The Central Reserve Police Force (CRPF) is the premier central police force of the Union of India for internal security. Originally constituted as the Crown Representative Police in 1939, it is one of the oldest Central para military forces (now termed as
Central Armed Police Force). CRPF was raised as a sequel to the political unrest and the agitations in the then princely States of India following the Madras Resolution of the All-India Congress Committee in 1936 and the ever-growing desire of the Crown Representative
to help the vast majority of the native States to preserve law and order as a part of the imperial policy.
After Independence, the force was renamed as Central Reserve Police Force by an Act of Parliament
on December 28, 1949. This Act constituted CRPF as an armed force of the Union. Sardar Vallabhbhai Patel, the then Home Minister, visualised a multi-dimensional role for it in tune with the changing needs of a newly independent nation.
During the early 1950s, the performance of the CRPF detachments in Bhuj, the then Patiala and East Punjab state Union (PEPSU) and Chambal ravines was appreciated by all quarters. The force played a significant role during the amalgamation of the princely
States into the Indian Union. It helped the Union Government in disciplining the rebellious princely States of Junagarh and the small principality of Kathiawar in Gujarat which had declined to join the Indian Union.
Soon after Independence, contingents of the CRPF were sent on Kutch, Rajasthan and Sindh borders to check infiltration and trans-border crimes. They were, subsequently, deployed on the Pakistan border in Jammu and Kashmir following attacks launched by the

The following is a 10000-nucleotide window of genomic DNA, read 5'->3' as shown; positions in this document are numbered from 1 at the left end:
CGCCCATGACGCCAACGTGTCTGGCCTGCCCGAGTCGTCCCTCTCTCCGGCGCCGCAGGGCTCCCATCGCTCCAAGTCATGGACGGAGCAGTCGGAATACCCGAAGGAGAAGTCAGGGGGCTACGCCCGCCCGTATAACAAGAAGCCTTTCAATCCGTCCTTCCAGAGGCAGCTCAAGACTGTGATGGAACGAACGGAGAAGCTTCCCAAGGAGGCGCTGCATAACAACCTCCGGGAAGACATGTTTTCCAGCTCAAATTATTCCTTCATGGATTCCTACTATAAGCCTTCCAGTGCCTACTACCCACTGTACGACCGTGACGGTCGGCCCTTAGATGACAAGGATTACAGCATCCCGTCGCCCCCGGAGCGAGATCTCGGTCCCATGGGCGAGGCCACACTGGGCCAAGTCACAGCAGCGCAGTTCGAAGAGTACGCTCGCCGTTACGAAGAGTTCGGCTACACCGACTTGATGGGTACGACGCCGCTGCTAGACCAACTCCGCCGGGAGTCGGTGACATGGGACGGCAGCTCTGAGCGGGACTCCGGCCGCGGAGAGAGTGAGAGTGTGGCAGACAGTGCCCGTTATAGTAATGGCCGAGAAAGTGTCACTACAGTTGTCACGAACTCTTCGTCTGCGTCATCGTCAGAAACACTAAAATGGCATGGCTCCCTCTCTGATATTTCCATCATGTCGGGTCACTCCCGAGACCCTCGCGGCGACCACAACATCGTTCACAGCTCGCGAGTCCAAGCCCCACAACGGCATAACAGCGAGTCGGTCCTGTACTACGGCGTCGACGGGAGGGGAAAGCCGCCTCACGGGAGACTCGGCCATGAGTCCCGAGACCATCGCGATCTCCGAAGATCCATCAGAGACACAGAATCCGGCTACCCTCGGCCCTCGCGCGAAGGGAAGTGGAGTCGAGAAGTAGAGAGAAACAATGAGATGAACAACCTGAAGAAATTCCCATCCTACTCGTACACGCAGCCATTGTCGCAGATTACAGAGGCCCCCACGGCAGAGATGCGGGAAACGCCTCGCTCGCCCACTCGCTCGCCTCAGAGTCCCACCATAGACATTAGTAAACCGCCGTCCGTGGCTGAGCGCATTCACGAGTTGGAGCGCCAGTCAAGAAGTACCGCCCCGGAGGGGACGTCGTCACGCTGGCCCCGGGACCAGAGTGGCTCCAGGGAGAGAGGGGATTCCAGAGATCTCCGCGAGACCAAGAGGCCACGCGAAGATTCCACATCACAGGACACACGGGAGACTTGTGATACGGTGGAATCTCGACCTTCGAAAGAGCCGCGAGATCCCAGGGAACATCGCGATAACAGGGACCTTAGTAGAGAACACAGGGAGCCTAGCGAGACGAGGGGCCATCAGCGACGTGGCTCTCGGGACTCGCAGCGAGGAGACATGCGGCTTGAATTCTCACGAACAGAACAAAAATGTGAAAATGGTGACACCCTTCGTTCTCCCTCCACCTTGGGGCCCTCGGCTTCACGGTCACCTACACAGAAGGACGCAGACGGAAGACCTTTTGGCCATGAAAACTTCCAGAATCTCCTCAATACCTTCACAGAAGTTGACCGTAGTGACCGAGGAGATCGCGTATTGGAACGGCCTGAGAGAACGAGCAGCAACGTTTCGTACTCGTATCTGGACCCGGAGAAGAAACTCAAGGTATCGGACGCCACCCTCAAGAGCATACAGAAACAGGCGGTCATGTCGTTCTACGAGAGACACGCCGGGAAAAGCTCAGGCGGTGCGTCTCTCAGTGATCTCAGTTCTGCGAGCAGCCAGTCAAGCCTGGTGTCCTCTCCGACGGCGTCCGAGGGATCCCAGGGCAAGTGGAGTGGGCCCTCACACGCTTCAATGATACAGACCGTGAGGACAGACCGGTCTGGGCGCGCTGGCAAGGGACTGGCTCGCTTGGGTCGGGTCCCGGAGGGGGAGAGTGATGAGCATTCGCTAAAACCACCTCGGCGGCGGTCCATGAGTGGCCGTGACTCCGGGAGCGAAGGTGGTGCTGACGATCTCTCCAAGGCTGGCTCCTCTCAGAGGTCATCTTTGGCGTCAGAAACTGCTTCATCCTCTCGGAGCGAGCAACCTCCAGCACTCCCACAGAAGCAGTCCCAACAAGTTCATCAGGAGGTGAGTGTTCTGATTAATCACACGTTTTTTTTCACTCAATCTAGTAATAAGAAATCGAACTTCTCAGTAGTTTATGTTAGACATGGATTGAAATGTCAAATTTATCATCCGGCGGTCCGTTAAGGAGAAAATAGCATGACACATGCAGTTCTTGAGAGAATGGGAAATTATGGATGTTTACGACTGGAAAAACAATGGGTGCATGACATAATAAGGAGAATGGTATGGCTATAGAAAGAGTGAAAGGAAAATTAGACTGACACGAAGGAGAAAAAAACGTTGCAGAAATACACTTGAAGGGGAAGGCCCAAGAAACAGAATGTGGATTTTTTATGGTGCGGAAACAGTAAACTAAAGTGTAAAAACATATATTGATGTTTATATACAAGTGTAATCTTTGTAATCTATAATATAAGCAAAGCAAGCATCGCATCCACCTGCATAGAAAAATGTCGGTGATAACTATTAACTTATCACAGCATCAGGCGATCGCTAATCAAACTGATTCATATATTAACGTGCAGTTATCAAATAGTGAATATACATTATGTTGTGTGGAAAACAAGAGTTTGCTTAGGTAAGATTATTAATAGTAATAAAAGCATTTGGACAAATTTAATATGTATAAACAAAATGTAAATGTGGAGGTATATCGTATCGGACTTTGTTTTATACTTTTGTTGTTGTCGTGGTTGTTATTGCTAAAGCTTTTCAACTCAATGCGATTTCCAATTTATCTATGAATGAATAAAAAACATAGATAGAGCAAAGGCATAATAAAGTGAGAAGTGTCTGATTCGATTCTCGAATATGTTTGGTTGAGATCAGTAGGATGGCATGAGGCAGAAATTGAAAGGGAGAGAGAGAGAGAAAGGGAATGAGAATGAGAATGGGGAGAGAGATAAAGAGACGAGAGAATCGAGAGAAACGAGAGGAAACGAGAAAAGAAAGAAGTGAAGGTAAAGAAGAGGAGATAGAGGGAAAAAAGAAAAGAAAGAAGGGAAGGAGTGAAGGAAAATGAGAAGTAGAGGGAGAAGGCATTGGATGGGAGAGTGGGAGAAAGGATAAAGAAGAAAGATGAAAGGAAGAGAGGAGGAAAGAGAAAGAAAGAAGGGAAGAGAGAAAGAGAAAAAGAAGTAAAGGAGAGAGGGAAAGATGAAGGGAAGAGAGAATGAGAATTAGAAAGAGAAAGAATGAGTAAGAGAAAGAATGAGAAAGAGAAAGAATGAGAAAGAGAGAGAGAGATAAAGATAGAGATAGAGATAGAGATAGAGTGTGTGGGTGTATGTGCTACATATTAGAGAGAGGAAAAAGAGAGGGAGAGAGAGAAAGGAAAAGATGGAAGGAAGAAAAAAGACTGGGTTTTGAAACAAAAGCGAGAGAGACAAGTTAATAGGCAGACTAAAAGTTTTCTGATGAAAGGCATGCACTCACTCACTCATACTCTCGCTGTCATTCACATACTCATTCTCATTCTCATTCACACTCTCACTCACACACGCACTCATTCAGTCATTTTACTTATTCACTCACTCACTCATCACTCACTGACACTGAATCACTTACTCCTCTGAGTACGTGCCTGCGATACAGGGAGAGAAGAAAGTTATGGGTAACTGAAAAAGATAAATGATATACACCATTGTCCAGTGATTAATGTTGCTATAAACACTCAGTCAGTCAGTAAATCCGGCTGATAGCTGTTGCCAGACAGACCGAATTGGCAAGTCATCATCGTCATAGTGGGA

Pakistani infiltrators. The CRPF bore the brunt of the first Chinese attack on India at Hot Springs (Ladakh) on October 21, 1959. A small CRPF patrol was ambushed by the Chinese in which ten of its men made their supreme sacrifice for the country. Their martyrdom
on October 21 is remembered throughout the country as the Police Commemoration Day every year.
During the Chinese aggression of 1962, the Force once again assisted the Indian Army in Arunachal Pradesh. Eight CRPF personnel were killed in action. In 1965 and 1971 Indo-Pak wars also the Force fought shoulder-to-shoulder with the Indian Army, both on
the Western and Eastern borders.
For the first time in the history of para-military Forces in India, thirteen companies of CRPF including a detachment of women were airlifted to join the Indian Peace Keeping Force in Sri Lanka to fight the militant caders. Besides, CRPF personnel were also
sent to Haiti, Namibia, Somalia and Maldives to deal with law and order situation there, as a part of the UN Peace Keeping Force.
In the late seventies, when the extremist elements disturbed peace in Tripura and Manipur, CRPF battalions were deployed in strength. Simultaneously, there was a turmoil in the Brahamaputra Valley. The CRPF had to be inducted in strength not only to maintain
law and order but also to keep lines of communication free from disruption. The commitments of the Force continue to be very high in the North-East in dealing with the insurgency.
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